Curiosity, NASA’s latest Mars rover, has landed on the Red Planet on August 6, 2012 at about 1:30 AM EST. This $2.5 billion mission is of keen interest to both scientists and the general population as it hopes to determine Mars’ habitability and if it ever has or could host life.
As water is a primary component of life, one of the main goals of Curiosity is to learn more about the presence of water on Mars. Thanks to the Mars Odyssey mission in 2002, scientists have already found evidence of icy reservoirs beneath the surface of Mars in its upper latitudes, but with Curiosity NASA aims to discover if there is any liquid water below the planet’s surface.
Based on recent research, scientists say the interior of Mars could hold huge amounts of water reserves and perhaps contain more subsurface water than earth.
“It’s been puzzling why previous estimates for the planet’s interior have been so dry,” co-author Erik Hauri, of the Carnegie Institution of Washington, said in a statement. “This new research makes sense and suggests that volcanoes may have been the primary vehicle for getting water to the surface.”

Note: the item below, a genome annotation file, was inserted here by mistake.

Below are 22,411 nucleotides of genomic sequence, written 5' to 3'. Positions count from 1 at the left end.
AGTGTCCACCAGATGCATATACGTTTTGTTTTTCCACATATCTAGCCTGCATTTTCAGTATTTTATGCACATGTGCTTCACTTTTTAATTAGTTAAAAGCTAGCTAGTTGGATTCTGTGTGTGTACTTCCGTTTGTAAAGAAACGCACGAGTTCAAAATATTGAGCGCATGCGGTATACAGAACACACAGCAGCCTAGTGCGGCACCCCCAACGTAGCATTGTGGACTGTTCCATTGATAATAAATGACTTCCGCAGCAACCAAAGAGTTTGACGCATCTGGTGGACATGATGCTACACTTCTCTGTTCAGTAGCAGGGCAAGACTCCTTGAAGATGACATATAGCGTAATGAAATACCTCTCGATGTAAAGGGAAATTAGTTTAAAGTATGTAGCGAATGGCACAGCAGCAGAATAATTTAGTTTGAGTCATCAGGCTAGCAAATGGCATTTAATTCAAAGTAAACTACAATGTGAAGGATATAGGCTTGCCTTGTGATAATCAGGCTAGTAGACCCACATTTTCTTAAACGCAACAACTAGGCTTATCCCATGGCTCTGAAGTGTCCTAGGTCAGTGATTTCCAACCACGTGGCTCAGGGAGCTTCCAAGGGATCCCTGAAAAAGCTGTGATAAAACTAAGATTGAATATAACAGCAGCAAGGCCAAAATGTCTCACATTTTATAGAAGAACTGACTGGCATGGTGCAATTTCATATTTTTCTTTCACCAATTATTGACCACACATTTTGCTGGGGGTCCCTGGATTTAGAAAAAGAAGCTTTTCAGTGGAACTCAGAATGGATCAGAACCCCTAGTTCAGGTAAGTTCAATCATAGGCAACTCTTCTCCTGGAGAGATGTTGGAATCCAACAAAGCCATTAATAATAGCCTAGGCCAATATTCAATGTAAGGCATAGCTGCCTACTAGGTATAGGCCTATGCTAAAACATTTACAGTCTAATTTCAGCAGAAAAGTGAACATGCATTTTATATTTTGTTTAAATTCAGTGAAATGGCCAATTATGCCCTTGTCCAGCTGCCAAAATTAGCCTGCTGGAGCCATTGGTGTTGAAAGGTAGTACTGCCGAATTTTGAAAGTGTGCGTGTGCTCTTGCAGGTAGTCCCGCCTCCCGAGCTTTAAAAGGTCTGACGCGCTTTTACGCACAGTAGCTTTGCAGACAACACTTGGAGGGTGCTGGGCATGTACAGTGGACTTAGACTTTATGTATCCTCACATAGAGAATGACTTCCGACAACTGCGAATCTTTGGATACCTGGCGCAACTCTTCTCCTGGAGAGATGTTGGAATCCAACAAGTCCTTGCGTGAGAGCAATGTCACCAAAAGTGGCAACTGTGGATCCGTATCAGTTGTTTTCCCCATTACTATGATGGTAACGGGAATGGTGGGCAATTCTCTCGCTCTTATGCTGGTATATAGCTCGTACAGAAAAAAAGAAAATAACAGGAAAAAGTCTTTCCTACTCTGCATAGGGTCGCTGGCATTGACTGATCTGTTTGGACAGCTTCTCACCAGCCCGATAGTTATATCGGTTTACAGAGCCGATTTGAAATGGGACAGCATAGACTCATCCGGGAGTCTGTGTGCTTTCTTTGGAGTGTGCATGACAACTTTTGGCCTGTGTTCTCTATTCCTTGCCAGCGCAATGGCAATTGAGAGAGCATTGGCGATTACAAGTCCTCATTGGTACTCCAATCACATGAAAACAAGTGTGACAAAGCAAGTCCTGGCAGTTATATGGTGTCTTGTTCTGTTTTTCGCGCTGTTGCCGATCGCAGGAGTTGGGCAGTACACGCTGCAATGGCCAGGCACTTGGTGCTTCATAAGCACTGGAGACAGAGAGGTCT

According to the NASA website, the rover carried “the biggest, most advanced suite of instruments for scientific studies ever sent to the martian surface. The rover’s onboard laboratory will study rocks, soils, and the local geologic setting in order to detect chemical building blocks of life (e.g., forms of carbon) on Mars and will assess what the martian environment was like in the past.”
NASA invited the public to tune into a series of news briefings and live updates on NASA Television as the 2,000 lb, car-size robotic roving laboratory made its descent. Even New York City participated in the historic occasion broadcasting NASA TV’s coverage live in Time Square.